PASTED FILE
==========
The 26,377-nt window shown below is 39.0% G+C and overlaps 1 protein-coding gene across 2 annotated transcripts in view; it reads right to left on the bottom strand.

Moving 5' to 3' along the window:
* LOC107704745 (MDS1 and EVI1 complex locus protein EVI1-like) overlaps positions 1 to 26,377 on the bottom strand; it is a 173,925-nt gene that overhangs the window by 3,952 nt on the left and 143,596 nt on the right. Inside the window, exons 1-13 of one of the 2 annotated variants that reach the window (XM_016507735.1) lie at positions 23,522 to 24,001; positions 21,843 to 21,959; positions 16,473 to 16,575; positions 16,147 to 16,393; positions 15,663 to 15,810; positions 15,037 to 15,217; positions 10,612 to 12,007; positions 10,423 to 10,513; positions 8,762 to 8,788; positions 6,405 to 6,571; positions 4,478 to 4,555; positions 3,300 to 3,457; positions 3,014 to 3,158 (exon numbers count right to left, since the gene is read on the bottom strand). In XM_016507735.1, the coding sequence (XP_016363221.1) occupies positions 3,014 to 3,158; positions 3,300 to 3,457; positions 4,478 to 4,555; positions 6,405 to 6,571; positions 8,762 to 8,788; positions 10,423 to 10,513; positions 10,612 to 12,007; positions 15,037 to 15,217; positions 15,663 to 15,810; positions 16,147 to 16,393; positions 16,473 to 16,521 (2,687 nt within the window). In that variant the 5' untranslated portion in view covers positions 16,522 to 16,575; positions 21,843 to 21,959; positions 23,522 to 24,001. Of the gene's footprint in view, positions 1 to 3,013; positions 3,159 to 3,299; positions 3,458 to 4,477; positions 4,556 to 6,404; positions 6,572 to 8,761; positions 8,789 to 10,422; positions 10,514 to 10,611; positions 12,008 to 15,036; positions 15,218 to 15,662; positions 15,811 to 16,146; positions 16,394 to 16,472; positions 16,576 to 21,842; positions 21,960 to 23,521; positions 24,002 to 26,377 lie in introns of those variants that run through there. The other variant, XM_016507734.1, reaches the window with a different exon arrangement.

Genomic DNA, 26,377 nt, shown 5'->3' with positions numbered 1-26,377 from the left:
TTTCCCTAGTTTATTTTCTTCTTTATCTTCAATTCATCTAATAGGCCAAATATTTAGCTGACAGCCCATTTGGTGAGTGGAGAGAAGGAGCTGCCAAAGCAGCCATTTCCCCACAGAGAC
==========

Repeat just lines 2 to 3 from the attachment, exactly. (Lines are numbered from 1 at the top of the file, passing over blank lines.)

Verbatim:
Moving 5' to 3' along the window:
* LOC107704745 (MDS1 and EVI1 complex locus protein EVI1-like) overlaps positions 1 to 26,377 on the bottom strand; it is a 173,925-nt gene that overhangs the window by 3,952 nt on the left and 143,596 nt on the right. Inside the window, exons 1-13 of one of the 2 annotated variants that reach the window (XM_016507735.1) lie at positions 23,522 to 24,001; positions 21,843 to 21,959; positions 16,473 to 16,575; positions 16,147 to 16,393; positions 15,663 to 15,810; positions 15,037 to 15,217; positions 10,612 to 12,007; positions 10,423 to 10,513; positions 8,762 to 8,788; positions 6,405 to 6,571; positions 4,478 to 4,555; positions 3,300 to 3,457; positions 3,014 to 3,158 (exon numbers count right to left, since the gene is read on the bottom strand). In XM_016507735.1, the coding sequence (XP_016363221.1) occupies positions 3,014 to 3,158; positions 3,300 to 3,457; positions 4,478 to 4,555; positions 6,405 to 6,571; positions 8,762 to 8,788; positions 10,423 to 10,513; positions 10,612 to 12,007; positions 15,037 to 15,217; positions 15,663 to 15,810; positions 16,147 to 16,393; positions 16,473 to 16,521 (2,687 nt within the window). In that variant the 5' untranslated portion in view covers positions 16,522 to 16,575; positions 21,843 to 21,959; positions 23,522 to 24,001. Of the gene's footprint in view, positions 1 to 3,013; positions 3,159 to 3,299; positions 3,458 to 4,477; positions 4,556 to 6,404; positions 6,572 to 8,761; positions 8,789 to 10,422; positions 10,514 to 10,611; positions 12,008 to 15,036; positions 15,218 to 15,662; positions 15,811 to 16,146; positions 16,394 to 16,472; positions 16,576 to 21,842; positions 21,960 to 23,521; positions 24,002 to 26,377 lie in introns of those variants that run through there. The other variant, XM_016507734.1, reaches the window with a different exon arrangement.